National Insurance

People with full- or part-time jobs who are paid by companies, and whose income tax is deducted from their pay, also have a National Insurance (NI) payment deducted as well.

NI, separate from income tax, pays specifically for the NHS and unemployment benefits for yourself if you become unemployed, and if you have not paid NI your benefits could be considerably lower if you ever need to claim them.

Most self-employed people will need to pay Class 2 NI payments, either monthly by direct debit or quarterly if you cannot pay on direct debit.  These are not voluntary payments and it is illegal not to pay them.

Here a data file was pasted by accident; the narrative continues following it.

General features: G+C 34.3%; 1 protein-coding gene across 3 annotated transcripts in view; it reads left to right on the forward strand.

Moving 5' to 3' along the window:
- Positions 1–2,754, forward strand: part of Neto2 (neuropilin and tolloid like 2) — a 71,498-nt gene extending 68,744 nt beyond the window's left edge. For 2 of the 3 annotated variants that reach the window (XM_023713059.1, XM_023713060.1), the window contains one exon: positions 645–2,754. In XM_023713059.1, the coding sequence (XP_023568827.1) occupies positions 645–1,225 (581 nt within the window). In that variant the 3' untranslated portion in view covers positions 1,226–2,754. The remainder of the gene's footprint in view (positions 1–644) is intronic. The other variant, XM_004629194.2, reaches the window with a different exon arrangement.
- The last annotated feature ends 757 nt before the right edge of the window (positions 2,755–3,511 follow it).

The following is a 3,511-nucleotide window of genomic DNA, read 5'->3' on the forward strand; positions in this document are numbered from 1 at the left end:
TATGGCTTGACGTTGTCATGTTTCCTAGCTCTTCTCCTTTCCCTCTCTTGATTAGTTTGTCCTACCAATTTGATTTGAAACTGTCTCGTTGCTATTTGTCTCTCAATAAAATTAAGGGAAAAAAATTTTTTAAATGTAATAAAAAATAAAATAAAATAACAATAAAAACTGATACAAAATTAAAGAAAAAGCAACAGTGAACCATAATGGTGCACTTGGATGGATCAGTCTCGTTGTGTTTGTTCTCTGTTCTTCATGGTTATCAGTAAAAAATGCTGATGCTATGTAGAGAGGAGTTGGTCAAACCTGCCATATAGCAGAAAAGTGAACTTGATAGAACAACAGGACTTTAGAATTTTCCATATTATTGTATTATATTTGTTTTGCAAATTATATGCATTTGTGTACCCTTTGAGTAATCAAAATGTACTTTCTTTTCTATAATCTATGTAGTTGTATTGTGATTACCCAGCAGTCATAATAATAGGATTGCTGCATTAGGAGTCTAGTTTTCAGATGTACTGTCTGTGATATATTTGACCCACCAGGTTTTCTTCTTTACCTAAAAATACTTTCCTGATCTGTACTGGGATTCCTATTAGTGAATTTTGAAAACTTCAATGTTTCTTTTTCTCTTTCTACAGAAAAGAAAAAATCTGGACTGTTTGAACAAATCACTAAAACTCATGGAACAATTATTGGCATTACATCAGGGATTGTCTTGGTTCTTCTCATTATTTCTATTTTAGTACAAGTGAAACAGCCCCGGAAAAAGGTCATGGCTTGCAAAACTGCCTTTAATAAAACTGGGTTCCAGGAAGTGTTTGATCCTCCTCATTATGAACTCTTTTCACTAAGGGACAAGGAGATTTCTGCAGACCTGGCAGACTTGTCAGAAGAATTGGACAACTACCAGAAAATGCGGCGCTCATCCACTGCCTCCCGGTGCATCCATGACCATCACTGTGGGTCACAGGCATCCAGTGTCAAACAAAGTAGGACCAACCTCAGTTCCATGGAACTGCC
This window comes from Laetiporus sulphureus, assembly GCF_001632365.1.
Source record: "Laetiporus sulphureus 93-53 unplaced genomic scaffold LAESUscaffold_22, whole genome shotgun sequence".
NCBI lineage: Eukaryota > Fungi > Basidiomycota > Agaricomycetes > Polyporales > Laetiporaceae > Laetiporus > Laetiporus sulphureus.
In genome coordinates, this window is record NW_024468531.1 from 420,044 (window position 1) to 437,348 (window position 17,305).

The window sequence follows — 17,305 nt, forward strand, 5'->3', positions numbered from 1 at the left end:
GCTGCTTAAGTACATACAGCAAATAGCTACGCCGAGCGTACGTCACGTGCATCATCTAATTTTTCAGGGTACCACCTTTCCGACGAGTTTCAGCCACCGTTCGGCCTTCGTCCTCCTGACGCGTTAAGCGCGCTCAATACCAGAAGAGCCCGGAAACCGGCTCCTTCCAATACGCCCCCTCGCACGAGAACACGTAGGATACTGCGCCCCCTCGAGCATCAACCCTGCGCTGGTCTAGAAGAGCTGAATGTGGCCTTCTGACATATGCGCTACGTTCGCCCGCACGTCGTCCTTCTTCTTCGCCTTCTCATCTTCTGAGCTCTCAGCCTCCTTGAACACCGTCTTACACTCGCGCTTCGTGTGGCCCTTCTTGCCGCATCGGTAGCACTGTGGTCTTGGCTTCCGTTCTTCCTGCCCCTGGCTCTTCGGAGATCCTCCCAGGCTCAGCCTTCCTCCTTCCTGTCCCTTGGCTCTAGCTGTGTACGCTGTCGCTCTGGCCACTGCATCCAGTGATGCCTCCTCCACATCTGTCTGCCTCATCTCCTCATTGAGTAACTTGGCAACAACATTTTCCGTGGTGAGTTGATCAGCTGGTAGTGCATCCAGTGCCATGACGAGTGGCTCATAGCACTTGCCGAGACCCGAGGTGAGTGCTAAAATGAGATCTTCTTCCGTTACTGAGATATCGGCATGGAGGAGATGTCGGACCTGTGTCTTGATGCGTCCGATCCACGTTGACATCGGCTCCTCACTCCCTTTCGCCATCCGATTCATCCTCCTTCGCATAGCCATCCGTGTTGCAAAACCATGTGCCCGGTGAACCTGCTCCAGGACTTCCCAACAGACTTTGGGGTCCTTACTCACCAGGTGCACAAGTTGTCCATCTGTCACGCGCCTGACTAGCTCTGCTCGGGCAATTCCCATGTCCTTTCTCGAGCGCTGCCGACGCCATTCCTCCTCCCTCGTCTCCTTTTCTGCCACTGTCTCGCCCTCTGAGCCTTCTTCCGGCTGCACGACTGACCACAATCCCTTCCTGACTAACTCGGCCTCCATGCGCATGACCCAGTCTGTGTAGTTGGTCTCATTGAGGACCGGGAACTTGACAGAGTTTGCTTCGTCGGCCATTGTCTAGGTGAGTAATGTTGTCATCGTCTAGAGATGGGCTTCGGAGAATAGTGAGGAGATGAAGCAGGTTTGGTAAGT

If your earnings are very low, or very high, you may need to pay a different level of NI, and information about NI contributions is at the HMRC website. If you will be earning less than the relevant threshold (in 2011-12 less than £5,315 a year) you can ask to be exempt from paying Class 2 NI contributions.

This article is from the Artlaw Archive of Henry Lydiate's columns published in Art Monthly since 1976, and may contain out of date material.
The article is for information only, and not for the purpose of providing legal advice.
Readers should consult a solicitor for legal advice on specific matters. Artists can get free online legal information from Artquest.